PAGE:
Providing disaster information & resources
1. This site is designed to be read with a medium text size. However you may adjust it up or down in size to suit your preference. In Internet Explorer go to the View menu and choose Text Size, then select the size you want. In Firefox go to the View menu and choose Zoom, then select Zoom Text only. In Opera click the Opera Menu (top left), select Page, Zoom. In Google Chrome, click the Tool icon (upper right), select Zoom. In Apple Safari, click the Page icon (upper right), select Zoom.
3. Yes. Many brochures can be downloaded from this web site, in Adobe format. These files require the free Adobe Reader to view or print them. Brochures can also be mailed to you if you prefer.
4. Yes we do provide presentations focusing on preparedness to civic, religious, neighborhood and other groups. There is no charge to the public. Call our office at 577-4750 to schedule a talk to your group.
5. We are at risk from weather events such as thunderstorms, floods and flash floods, and extreme heat; structural fires; hazardous materials incidents; wildfires; and earthquakes. To see a more complete list of our hazards visit our Hazards page.
6. The public will be warned primarily through the local media. In some instances the Emergency Alert System (formerly called the Emergency Broadcast System) will be used to inform the public and issue instructions. EAS radio stations include:
In addition, the public may sign up to be notified by cell phone of certain emergency situations by signing up for the Idaho State Alert and Warning System at: www.isaws.org
7. You can check with the jurisdiction that you live in, or call the state floodplain coordinator.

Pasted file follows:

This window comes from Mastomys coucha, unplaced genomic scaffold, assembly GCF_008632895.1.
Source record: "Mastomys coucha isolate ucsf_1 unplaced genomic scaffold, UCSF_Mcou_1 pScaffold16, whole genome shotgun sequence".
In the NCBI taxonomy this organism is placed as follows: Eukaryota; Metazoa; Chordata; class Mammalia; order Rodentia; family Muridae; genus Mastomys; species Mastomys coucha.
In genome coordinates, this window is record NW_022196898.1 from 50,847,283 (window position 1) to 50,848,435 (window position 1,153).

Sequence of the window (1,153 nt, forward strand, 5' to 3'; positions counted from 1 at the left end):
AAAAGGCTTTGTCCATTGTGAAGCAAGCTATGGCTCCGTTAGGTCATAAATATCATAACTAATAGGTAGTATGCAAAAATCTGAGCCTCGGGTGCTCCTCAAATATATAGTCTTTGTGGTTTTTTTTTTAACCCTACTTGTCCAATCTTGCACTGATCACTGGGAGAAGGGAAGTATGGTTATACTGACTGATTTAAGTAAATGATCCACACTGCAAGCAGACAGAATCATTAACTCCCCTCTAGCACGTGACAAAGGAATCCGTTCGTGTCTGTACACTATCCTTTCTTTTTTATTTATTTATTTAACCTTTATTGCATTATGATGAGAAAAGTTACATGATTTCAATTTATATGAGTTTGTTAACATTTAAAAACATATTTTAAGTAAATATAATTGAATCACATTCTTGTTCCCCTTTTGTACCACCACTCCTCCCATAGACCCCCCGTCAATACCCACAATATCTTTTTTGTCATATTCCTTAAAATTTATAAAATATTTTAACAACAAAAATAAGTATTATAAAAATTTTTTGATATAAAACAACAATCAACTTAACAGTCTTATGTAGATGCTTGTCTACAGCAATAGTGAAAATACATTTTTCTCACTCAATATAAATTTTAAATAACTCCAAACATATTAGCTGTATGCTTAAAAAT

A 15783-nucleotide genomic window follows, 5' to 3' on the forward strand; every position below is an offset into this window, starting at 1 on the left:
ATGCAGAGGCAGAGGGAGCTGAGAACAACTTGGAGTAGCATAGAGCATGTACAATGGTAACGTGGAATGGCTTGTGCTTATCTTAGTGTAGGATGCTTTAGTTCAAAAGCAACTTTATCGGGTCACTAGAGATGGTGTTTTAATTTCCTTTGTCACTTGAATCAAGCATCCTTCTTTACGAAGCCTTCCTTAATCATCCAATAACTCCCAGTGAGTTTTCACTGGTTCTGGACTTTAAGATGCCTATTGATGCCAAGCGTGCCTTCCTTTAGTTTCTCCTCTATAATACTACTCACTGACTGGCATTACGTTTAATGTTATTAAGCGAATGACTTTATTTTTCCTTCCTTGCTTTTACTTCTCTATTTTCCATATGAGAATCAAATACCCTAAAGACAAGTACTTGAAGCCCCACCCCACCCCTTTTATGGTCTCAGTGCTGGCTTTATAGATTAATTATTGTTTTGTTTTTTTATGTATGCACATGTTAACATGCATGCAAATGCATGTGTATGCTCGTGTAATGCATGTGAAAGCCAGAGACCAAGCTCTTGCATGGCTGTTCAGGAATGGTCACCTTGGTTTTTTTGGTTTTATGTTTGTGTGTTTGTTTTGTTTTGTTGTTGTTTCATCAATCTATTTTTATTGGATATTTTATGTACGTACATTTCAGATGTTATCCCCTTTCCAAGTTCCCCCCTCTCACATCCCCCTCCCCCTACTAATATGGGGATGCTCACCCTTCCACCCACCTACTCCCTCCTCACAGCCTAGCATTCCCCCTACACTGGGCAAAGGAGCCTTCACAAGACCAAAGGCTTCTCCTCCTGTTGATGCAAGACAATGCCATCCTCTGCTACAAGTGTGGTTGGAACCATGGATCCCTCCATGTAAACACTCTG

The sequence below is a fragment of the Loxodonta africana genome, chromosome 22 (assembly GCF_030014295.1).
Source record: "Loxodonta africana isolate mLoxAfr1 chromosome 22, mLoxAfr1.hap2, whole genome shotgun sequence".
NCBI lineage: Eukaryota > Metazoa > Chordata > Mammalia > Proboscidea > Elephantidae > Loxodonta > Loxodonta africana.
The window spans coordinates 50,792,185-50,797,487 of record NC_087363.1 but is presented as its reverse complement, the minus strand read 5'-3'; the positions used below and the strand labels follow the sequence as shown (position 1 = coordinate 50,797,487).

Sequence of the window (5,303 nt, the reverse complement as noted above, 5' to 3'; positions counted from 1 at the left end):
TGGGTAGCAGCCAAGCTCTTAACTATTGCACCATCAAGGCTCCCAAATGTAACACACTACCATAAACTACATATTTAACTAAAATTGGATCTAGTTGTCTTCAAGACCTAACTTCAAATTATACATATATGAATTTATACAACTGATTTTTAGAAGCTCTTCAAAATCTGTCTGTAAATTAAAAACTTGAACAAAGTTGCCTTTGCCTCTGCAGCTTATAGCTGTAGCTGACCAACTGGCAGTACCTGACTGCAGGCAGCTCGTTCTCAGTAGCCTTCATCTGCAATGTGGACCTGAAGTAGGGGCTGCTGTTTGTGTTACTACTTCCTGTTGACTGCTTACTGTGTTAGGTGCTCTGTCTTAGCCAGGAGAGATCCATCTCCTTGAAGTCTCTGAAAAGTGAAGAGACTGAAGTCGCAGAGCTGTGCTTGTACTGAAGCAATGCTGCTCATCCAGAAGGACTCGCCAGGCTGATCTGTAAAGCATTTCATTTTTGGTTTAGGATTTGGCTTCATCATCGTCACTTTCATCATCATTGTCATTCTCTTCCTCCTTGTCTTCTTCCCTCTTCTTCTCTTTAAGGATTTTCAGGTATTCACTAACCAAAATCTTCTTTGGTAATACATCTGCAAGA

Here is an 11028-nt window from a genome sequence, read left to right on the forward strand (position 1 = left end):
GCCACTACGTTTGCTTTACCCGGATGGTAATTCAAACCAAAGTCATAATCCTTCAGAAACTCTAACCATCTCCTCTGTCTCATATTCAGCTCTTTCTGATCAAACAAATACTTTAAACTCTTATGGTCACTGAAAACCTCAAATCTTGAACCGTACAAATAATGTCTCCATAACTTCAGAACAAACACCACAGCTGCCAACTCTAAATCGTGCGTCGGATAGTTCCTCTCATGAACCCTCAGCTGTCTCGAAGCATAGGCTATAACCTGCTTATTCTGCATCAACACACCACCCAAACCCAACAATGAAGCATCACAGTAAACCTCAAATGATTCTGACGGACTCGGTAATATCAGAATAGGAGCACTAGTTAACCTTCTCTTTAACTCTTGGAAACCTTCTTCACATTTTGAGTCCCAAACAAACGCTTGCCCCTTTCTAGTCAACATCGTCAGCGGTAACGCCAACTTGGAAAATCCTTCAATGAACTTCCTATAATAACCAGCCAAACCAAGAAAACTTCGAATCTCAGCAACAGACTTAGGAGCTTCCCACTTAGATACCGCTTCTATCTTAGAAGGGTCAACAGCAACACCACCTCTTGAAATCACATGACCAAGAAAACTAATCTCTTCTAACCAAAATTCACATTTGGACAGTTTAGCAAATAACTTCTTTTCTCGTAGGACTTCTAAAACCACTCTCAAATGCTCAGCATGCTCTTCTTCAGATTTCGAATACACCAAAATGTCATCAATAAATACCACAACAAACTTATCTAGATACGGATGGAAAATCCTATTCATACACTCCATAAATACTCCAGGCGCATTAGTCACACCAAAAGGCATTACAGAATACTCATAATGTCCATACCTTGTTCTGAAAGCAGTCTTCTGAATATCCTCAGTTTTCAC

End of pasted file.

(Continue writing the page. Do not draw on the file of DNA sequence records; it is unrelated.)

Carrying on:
8. The term "100-year flood" is misleading. It is not the flood that will occur once every 100 years. A 100-year flood is a flood that has a 1-percent chance of being equaled or exceeded in any given year. Thus, the 100-year flood could occur more than once in a relatively short period of time. The 100-year flood on the Boise River is defined as a flow of 16,600 cfs.
9. Sand and sandbags may be obtained by checking your local Yellow pages. For sand look under Sand & Gravel; for sandbags look under Bags. In some circumstances of severe flooding sand and sandbags may be provided through Ada County or the incorporated cities in Ada County. In those instances the public will be advised where such materials will be available.
10. No, although you may still see a Civil Defense placard on a building, these shelters are no longer accessible. Under the old Civil Defense Program designated fallout shelters were maintained for the public. However the Civil Defense Program was terminated many years ago. Currently the American Red Cross is in charge of sheltering. If a situation arises where members of the public need to be sheltered the Red Cross will open shelters in appropriate locations. The Red Cross has agreements with certain schools throughout the Treasure Valley to use as shelters.
Serving Ada County, Ada County Highway District, Boise, Eagle, Garden City, Kuna, Meridian, & Star.